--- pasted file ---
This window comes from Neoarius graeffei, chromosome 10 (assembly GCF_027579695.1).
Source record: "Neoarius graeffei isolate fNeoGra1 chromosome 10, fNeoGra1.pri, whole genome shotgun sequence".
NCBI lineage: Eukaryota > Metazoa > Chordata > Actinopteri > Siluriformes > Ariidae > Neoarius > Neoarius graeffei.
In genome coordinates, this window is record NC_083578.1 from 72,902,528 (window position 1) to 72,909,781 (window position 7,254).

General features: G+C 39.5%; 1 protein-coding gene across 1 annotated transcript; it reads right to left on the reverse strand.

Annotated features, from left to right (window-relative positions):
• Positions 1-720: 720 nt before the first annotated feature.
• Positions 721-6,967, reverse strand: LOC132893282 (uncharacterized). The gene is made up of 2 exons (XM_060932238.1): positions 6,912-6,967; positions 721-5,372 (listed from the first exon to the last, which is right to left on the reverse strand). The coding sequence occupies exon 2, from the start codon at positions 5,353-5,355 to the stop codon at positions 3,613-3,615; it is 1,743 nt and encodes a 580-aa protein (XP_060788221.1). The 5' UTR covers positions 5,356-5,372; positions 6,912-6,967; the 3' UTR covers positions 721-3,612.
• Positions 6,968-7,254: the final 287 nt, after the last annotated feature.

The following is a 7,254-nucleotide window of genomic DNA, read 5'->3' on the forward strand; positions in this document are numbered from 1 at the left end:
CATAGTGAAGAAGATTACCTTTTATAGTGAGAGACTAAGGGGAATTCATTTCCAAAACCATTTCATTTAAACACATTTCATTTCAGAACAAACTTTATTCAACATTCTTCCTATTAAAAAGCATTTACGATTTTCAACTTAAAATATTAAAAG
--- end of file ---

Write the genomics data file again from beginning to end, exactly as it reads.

This window comes from Neoarius graeffei, chromosome 10 (assembly GCF_027579695.1).
Source record: "Neoarius graeffei isolate fNeoGra1 chromosome 10, fNeoGra1.pri, whole genome shotgun sequence".
NCBI lineage: Eukaryota > Metazoa > Chordata > Actinopteri > Siluriformes > Ariidae > Neoarius > Neoarius graeffei.
In genome coordinates, this window is record NC_083578.1 from 72,902,528 (window position 1) to 72,909,781 (window position 7,254).

General features: G+C 39.5%; 1 protein-coding gene across 1 annotated transcript; it reads right to left on the reverse strand.

Annotated features, from left to right (window-relative positions):
• Positions 1-720: 720 nt before the first annotated feature.
• Positions 721-6,967, reverse strand: LOC132893282 (uncharacterized). The gene is made up of 2 exons (XM_060932238.1): positions 6,912-6,967; positions 721-5,372 (listed from the first exon to the last, which is right to left on the reverse strand). The coding sequence occupies exon 2, from the start codon at positions 5,353-5,355 to the stop codon at positions 3,613-3,615; it is 1,743 nt and encodes a 580-aa protein (XP_060788221.1). The 5' UTR covers positions 5,356-5,372; positions 6,912-6,967; the 3' UTR covers positions 721-3,612.
• Positions 6,968-7,254: the final 287 nt, after the last annotated feature.

The following is a 7,254-nucleotide window of genomic DNA, read 5'->3' on the forward strand; positions in this document are numbered from 1 at the left end:
CATAGTGAAGAAGATTACCTTTTATAGTGAGAGACTAAGGGGAATTCATTTCCAAAACCATTTCATTTAAACACATTTCATTTCAGAACAAACTTTATTCAACATTCTTCCTATTAAAAAGCATTTACGATTTTCAACTTAAAATATTAAAAG